Lady Eve Balfour

Balfour in 1943

Lady Evelyn Barbara "Eve" Balfour, OBE (16 July 1898 – 16 January 1990) was a British farmer, educator, organic farming pioneer, and a founding figure in the organic movement. She was one of the first women to study agriculture at an English university, graduating from the institution now known as the University of Reading.[1]

Balfour, one of the six children of Gerald, Earl of Balfour, and the niece of former prime minister Arthur Balfour, had decided she wanted to be a farmer by the age of 12.[2]

In 1919, at the age of 21, she used her inheritance to buy New Bells Farm in Haughley Green, Suffolk.[1][2] In 1939, she launched the Haughley Experiment, the first long-term, side-by-side scientific comparison of organic and chemical-based farming.[3]

In 1943, leading London publishing house Faber & Faber published Balfour's book, The Living Soil. Reprinted numerous times, it became a founding text of the emerging organic food and farming movement.[4] The book synthesized existing arguments in favor of organics with a description of her plans for the Haughley Experiment.

In 1946, Balfour co-founded and became the first president of the Soil Association, an international organization which promotes sustainable agriculture (and the main organic farming association in the UK today[5]). She continued to farm, write and lecture for the rest of her life.[3] In 1958, she embarked on a year-long tour of Australia and New Zealand, during which she met Australian organic farming pioneers, including Henry Shoobridge, president of the Living Soil Association of Tasmania, the first organization to affiliate with the Soil Association.[6]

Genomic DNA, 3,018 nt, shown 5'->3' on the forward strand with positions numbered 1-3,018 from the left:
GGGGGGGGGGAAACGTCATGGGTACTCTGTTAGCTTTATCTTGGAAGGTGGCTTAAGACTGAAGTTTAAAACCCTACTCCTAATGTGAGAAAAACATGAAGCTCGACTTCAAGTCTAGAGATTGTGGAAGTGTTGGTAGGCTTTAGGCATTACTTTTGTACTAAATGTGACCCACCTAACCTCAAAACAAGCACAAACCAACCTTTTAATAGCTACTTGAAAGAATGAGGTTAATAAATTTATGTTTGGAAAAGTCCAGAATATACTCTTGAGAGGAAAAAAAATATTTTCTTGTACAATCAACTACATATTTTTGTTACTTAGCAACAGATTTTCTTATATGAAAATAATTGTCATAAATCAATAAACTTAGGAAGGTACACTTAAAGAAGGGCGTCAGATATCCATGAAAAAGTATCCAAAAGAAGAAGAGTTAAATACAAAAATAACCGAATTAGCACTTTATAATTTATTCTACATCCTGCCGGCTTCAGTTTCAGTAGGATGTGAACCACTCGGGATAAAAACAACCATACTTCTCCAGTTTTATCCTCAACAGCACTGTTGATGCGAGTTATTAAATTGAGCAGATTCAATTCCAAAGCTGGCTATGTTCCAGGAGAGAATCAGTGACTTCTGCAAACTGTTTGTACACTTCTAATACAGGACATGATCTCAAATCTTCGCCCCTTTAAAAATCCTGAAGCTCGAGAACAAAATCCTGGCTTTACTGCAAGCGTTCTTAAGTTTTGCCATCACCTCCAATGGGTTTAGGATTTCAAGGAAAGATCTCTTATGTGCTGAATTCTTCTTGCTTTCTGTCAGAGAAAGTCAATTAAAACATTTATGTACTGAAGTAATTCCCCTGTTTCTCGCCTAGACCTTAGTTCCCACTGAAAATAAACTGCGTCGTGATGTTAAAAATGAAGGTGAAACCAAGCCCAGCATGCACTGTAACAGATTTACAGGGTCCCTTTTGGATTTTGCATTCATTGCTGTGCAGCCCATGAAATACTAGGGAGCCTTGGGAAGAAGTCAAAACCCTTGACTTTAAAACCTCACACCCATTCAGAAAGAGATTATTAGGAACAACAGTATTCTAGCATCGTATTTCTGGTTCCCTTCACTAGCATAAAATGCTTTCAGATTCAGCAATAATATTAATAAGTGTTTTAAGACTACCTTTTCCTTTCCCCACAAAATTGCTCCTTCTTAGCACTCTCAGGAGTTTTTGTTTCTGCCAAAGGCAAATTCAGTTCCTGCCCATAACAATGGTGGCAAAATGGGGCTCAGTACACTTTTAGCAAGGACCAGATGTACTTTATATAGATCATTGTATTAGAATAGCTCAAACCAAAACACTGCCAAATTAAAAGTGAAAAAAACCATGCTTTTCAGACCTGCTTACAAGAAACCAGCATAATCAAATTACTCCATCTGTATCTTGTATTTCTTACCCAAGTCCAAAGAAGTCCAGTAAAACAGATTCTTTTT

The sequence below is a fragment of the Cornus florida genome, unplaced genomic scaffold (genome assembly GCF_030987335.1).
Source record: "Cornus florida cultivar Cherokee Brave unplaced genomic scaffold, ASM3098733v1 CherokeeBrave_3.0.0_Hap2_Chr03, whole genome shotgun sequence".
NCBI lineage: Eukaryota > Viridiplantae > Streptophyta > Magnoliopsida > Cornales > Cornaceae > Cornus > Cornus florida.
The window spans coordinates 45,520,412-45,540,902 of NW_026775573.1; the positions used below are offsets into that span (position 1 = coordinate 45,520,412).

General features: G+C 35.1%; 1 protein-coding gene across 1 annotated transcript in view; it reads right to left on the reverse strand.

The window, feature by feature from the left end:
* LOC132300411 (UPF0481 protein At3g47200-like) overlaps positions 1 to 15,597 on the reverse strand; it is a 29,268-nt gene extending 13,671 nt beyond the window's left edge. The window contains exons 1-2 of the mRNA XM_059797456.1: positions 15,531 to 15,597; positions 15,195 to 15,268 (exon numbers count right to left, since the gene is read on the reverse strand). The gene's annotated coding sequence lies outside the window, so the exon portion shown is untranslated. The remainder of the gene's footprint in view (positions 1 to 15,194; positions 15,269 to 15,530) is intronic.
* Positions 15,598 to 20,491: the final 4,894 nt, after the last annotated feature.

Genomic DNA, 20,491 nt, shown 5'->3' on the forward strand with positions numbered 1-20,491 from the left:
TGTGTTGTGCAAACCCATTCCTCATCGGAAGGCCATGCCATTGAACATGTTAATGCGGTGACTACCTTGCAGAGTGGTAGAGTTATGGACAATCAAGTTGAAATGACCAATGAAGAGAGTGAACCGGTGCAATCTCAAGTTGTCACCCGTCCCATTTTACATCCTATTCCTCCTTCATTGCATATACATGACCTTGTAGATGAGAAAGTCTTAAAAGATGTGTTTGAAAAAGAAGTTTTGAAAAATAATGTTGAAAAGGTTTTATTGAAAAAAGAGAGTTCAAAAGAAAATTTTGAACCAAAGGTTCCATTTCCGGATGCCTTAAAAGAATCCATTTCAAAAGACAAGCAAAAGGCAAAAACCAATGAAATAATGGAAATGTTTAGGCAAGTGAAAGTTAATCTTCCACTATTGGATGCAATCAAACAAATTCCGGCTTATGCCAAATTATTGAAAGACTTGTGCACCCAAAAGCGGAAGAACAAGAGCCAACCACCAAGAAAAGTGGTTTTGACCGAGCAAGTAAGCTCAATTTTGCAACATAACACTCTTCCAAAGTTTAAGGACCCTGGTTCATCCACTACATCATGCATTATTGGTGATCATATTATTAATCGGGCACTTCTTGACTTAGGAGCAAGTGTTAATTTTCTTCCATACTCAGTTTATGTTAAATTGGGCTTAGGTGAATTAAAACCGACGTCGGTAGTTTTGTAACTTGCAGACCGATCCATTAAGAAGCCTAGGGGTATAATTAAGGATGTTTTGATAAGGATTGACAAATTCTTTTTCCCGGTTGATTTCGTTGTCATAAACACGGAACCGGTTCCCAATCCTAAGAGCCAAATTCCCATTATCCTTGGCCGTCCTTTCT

• A Gentleman from Texas (1927)
  • The Paper Chase (1928)
  • The Enterprising Burglar(1928)


  1. 1 2 Haines, Catharine M. C. (2001). International Women in Science: A Biographical Dictionary to 1950. Santa Barbara, California: ABC-CLIO. p. 16. ISBN 1-57607-090-5.
  2. 1 2 "Women's History Timeline: Lady Eve Balfour". BBC. Retrieved 19 December 2014.
  3. 1 2 "Lady Eve Balfour". International Federation of Organic Agriculture Movements (IFOAM). Retrieved 12 January 2016. (WebCite page archive)
  4. 1 2 "Lady Eve Balfour". Theberton and Eastbridge Parish Council (onesuffolk). Retrieved 12 Jan 2016. (WebCite page archive)
  5. Gill, Erin. "Lady Eve Balfour". Retrieved 12 January 2016. Erin Gill, the author, is an environmental journalist and historian who has written for The Guardian, The Telegraph and others. "In 2011 I was awarded a doctorate from the University of Wales, Aberystwyth for a thesis focusing on the early history of the organic food and farming movement in Britain, specifically the career of Soil Association founder, Lady Eve Balfour." (WebCite page archive)
  6. Paull, Dr. John (27 May 2011). "The Soil Association and Australia: From Mother Earth to Eve Balfour". Mother Earth (Soil Association). pp. 13–17. Retrieved 12 January 2016. v.4 (Spring) (PDF version)
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